Pulse keeps with the electronic influences Monks Of Mellonwah have added to their music. There’s an underlying synth melody repeated throughout the song. Pulse has more of a pop feel to it due to this electronic sound. It is more uplifting in its melodic vocals but the lyrics remain less optimistic, “My soul will always be cold/When we run/We find some sun/I don’t feel what’s real/In all the same old things”. Even though some of the lyrics might not be particularly cheery, the chorus is uplifting in its vocal melody. You can almost picture listening to this track’s chorus on a beach in Australia.
Alive For A Minute has a really wonderful deep bass line that starts the track. The bass line draws the listener’s attention to it leaving the drums being heard playing faintly in the background. This bass line is accompanied by the electric synth sounds and strings which add drama. Alive For A Minute is a song you’ll want to hear again and again. Kaushik has the sort of voice that sends shivers down your spine – you can hear his emotion and strength in every line of lyrics sung. This is especially true in the first verse, “Chasing away in a place where the light is all gone/Run around it’s over now the final seed is a no…”
Escaping Alcatraz is another previously unheard song from Monks Of Mellonwah. It’s a dramatic rock number with fabulous guitar riffs at the beginning. It’s quite a heavy song in comparison to the previous songs on the album. Escaping Alcatraz encompasses all this band’s enthusiasm and energy into one song. Once again, those string accompaniments appear in the incredibly dramatic parts making this song an explosion of sounds.
Sailing Stones brings the record back to the familiar sound of the Monks of Mellonwah. Sailing Stones really allows Kaushik to show off his vocal talents as the music is sparse during parts of the song which gives his voice the space needed to show it off. There’s an awesome Indian inspired guitar solo accompanied by dramatic strings towards the end of the song – every listener should hang on just to hear it.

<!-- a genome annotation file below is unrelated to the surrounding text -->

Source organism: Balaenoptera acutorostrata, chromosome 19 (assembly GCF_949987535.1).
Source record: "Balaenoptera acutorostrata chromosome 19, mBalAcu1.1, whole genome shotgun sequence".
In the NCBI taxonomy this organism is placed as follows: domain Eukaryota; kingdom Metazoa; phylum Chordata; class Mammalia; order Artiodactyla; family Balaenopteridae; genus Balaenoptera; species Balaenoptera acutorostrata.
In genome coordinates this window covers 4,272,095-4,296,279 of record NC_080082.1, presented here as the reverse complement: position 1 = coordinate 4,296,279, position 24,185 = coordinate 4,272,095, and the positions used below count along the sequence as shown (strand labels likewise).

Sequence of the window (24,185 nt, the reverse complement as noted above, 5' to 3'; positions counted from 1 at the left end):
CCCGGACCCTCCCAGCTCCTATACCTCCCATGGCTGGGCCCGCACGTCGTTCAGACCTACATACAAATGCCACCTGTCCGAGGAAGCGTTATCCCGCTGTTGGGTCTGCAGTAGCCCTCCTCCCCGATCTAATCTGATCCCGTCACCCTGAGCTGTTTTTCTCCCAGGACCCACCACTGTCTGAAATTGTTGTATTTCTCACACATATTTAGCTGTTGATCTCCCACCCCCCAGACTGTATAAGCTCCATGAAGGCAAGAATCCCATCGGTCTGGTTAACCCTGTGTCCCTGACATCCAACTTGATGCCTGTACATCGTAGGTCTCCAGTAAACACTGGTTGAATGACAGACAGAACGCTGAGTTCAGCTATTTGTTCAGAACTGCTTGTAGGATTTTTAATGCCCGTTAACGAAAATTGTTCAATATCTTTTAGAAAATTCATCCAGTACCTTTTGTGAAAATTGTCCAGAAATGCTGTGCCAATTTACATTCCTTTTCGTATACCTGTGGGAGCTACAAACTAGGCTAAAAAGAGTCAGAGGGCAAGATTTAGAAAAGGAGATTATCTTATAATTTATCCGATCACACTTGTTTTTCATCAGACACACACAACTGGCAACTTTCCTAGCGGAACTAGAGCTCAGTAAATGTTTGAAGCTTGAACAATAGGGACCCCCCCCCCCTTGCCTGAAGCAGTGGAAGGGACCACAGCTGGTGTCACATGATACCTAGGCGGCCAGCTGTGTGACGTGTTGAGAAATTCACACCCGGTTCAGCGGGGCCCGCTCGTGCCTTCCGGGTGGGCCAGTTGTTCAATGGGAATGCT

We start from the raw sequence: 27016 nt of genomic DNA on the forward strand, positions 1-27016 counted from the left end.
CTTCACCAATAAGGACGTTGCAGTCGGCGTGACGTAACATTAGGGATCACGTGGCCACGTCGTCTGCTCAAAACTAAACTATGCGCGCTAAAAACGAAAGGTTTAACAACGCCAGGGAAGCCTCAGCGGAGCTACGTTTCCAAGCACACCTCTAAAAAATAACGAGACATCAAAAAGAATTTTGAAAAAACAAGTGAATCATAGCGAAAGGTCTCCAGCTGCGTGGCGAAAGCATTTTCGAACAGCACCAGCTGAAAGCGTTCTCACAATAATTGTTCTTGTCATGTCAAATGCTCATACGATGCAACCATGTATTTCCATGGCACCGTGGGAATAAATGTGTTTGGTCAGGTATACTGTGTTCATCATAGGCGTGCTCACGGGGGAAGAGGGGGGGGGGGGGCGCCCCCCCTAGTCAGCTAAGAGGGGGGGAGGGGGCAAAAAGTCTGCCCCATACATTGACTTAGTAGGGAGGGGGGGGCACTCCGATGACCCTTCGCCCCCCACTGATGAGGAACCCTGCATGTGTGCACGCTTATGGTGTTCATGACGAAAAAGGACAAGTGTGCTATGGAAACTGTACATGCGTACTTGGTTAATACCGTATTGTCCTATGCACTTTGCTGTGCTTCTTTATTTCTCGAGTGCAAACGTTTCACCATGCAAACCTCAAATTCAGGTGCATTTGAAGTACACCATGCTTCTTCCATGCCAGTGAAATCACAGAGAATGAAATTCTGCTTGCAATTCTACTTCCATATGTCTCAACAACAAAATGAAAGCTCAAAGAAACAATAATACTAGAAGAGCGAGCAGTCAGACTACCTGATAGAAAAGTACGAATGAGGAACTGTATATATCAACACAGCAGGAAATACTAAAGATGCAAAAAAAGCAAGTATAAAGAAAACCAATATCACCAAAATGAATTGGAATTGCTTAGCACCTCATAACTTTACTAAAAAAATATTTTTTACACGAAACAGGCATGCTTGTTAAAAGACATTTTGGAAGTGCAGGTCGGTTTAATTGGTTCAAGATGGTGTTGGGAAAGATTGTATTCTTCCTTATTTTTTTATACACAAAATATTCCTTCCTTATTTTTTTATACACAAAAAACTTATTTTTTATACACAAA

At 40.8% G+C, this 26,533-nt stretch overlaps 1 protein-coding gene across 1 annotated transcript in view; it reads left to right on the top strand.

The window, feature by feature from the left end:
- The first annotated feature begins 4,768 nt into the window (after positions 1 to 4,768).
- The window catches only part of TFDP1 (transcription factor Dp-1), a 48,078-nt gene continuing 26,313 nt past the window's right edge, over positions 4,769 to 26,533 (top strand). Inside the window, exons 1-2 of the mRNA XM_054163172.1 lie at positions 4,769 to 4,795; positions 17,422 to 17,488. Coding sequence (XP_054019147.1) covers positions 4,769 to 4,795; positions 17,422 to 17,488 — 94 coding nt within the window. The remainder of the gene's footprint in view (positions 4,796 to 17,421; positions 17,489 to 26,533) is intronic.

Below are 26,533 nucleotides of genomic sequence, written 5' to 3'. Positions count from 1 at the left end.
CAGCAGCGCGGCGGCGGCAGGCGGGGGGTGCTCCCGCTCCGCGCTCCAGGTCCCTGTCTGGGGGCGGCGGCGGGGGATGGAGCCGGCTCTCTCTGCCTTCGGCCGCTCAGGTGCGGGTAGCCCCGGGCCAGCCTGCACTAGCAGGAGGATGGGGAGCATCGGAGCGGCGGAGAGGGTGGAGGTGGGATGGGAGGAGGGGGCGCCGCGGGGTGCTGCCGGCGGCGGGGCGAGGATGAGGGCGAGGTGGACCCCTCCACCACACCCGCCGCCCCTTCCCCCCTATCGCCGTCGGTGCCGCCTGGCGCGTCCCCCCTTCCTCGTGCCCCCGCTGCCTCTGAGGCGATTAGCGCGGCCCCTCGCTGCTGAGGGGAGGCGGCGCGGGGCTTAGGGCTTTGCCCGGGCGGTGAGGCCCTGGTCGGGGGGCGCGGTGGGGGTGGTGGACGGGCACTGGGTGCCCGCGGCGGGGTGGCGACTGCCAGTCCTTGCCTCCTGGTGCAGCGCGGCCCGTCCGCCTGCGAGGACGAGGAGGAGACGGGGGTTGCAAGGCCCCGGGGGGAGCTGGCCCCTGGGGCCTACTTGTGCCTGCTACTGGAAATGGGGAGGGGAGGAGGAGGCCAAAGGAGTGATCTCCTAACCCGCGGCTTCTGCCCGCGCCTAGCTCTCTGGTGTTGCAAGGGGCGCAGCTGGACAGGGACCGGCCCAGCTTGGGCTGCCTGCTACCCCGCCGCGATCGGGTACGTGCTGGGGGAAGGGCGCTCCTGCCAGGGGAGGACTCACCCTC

Turn The People is the last previously unheard song on the album. It’s a ballad which sees Kaushik’s vocals accompanied solely by a piano at the start of the track before the synths take over. This is another track that perhaps takes Monks Of Mellonwah away from rock and more towards pop and mainstream. It’s a track with a lot of influences in it making it hard to place into a genre. Either way, it’s an interesting track with beautifully honest lyrics about love.
Downfall continues to build on the Monks of Mellonwah’s rock style as the fast guitar riff plays unaccompanied at the beginning of the song. Kaushik’s vocals are as pleasant as ever on Downfall showing off his soft voice that is naturally good. There’s no straining heard in his vocals. Afraid To Die succeeds Downfall. It starts with low tones and heavy bass with a punchy guitar riff in the forefront.
I Belong To You is a stripped back number with only an acoustic guitar and some soft electronic melodies present making this track the most relaxed on the record. The lyrics, “I still dream of a day of when I’m closer/When I become all that I can be/In my surrender in no conception/I still lose/In my ascension/There’s still no mention of you” are lyrics that can be related to. These lyrics sung with a lack of instruments emphasise the emotion behind this track. It’s still the best track Monks Of Mellonwah have released.
Sky And The Dark Night is the last song on the record and features all the songs from the progressive and experimental Sky And The Dark Night EP that was released last April.
Turn The People sees Monks of Mellonwah succeed in their mission. They set out musically not to repeat past styles yet rather to pave the future for alternative rock. In doing so, they take the pre-eminent sounds of 70s psychedelic rock and 90s alternative and blend it into something fresh and new. Their music is an adventure – not a destination. And this is exactly what Turn The People is – an adventure.
Turn The People will be released on March 7 2014.